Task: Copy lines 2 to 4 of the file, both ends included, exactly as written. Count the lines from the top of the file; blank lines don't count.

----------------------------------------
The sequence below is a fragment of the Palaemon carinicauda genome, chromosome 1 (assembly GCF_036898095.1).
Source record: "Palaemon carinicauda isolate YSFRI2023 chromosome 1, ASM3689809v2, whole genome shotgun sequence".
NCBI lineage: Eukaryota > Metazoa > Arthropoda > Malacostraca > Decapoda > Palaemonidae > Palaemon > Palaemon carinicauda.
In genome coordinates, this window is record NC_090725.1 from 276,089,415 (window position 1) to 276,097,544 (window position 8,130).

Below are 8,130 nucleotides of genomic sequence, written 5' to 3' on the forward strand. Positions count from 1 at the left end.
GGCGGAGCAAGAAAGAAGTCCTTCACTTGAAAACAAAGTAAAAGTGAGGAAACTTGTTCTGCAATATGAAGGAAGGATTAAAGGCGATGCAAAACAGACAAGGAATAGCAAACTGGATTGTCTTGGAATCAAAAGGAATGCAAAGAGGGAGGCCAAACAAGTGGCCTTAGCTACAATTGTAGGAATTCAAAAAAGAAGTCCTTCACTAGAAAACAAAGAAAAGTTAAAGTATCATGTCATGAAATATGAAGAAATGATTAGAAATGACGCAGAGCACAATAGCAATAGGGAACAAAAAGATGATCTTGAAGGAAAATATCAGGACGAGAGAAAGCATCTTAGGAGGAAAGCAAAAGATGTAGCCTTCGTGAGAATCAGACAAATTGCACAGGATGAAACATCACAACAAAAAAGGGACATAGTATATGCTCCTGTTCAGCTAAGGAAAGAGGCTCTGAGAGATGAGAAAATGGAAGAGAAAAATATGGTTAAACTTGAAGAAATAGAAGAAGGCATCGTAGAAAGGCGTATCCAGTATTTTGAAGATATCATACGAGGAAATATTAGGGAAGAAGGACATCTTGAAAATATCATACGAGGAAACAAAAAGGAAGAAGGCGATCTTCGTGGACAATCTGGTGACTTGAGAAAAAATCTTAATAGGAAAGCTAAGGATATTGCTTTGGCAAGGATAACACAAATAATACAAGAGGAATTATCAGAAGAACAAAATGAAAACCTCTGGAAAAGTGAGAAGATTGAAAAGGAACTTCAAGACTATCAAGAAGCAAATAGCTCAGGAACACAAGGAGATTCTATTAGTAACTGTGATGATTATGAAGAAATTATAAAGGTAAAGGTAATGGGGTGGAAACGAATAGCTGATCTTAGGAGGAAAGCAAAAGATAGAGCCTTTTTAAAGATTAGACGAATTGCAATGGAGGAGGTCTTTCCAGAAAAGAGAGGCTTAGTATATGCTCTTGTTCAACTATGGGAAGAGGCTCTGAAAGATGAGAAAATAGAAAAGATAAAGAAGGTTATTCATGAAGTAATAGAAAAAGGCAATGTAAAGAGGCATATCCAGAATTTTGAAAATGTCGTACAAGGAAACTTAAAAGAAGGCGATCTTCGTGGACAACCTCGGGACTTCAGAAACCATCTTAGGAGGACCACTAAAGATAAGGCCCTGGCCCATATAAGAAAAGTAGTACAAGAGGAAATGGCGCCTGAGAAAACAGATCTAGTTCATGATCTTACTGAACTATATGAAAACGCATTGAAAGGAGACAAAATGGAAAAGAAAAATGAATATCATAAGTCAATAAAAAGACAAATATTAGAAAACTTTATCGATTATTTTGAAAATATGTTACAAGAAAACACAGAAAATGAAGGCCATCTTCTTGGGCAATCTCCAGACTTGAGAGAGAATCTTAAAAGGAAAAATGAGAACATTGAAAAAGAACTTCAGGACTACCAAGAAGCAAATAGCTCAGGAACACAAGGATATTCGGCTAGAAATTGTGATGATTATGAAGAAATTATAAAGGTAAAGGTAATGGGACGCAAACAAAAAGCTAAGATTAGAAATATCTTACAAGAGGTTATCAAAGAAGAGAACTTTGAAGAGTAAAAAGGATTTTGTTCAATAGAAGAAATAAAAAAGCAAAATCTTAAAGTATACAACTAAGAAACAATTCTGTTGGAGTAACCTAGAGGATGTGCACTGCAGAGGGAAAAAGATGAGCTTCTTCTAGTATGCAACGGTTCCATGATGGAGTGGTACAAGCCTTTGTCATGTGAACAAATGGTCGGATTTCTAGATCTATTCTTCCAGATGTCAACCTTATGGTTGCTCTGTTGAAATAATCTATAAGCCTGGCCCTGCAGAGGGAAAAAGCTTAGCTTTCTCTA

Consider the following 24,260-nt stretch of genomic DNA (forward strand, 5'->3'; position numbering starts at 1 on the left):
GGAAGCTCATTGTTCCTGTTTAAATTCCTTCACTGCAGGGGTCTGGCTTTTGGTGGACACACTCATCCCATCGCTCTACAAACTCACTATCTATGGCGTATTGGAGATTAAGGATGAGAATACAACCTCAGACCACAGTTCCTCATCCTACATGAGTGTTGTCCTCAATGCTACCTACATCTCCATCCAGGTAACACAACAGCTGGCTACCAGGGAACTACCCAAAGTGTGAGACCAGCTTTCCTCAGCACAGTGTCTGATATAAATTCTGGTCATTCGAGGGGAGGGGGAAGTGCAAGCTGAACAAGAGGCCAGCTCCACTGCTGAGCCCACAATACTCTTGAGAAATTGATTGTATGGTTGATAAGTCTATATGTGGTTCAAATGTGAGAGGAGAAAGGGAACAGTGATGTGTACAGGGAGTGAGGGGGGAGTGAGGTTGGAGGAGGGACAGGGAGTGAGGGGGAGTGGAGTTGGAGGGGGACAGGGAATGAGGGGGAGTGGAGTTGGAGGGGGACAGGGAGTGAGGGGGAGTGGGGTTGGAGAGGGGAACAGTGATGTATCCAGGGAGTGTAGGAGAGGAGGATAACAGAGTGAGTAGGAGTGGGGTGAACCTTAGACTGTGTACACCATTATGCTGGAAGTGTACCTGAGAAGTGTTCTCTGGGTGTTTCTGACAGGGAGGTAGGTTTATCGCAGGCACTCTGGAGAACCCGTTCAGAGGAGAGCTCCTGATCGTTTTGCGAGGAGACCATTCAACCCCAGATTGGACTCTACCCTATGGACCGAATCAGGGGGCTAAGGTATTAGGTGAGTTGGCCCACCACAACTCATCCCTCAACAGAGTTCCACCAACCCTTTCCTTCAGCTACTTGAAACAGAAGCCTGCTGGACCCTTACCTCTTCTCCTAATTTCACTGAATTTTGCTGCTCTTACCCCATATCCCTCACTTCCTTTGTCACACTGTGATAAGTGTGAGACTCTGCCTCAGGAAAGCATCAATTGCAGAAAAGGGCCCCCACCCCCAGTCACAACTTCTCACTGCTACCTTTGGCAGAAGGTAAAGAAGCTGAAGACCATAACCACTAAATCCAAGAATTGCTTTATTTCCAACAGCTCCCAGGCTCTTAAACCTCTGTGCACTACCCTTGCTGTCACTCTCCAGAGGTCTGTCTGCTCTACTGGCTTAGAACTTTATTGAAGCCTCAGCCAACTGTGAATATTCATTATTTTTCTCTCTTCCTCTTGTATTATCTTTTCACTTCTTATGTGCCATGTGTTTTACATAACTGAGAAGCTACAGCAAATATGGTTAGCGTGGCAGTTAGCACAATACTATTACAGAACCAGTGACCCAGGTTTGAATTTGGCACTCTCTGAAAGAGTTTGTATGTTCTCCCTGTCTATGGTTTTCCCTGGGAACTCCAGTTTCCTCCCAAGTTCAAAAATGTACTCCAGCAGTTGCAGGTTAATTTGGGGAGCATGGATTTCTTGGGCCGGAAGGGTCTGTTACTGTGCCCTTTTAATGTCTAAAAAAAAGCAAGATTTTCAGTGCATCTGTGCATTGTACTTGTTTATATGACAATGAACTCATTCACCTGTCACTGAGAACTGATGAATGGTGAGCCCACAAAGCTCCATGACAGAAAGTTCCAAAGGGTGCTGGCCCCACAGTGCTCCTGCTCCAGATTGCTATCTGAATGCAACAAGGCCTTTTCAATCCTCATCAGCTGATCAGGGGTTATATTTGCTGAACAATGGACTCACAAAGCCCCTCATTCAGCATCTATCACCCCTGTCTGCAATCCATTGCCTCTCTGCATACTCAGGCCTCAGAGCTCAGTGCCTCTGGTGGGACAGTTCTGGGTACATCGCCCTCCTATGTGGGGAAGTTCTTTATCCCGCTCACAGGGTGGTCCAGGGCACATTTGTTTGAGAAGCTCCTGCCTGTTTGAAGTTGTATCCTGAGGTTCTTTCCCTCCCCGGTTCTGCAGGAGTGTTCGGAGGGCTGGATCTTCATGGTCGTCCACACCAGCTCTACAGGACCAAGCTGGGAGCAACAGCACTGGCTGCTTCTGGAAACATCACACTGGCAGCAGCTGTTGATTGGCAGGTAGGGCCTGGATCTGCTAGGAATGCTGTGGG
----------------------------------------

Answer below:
Source record: "Palaemon carinicauda isolate YSFRI2023 chromosome 1, ASM3689809v2, whole genome shotgun sequence".
NCBI lineage: Eukaryota > Metazoa > Arthropoda > Malacostraca > Decapoda > Palaemonidae > Palaemon > Palaemon carinicauda.
In genome coordinates, this window is record NC_090725.1 from 276,089,415 (window position 1) to 276,097,544 (window position 8,130).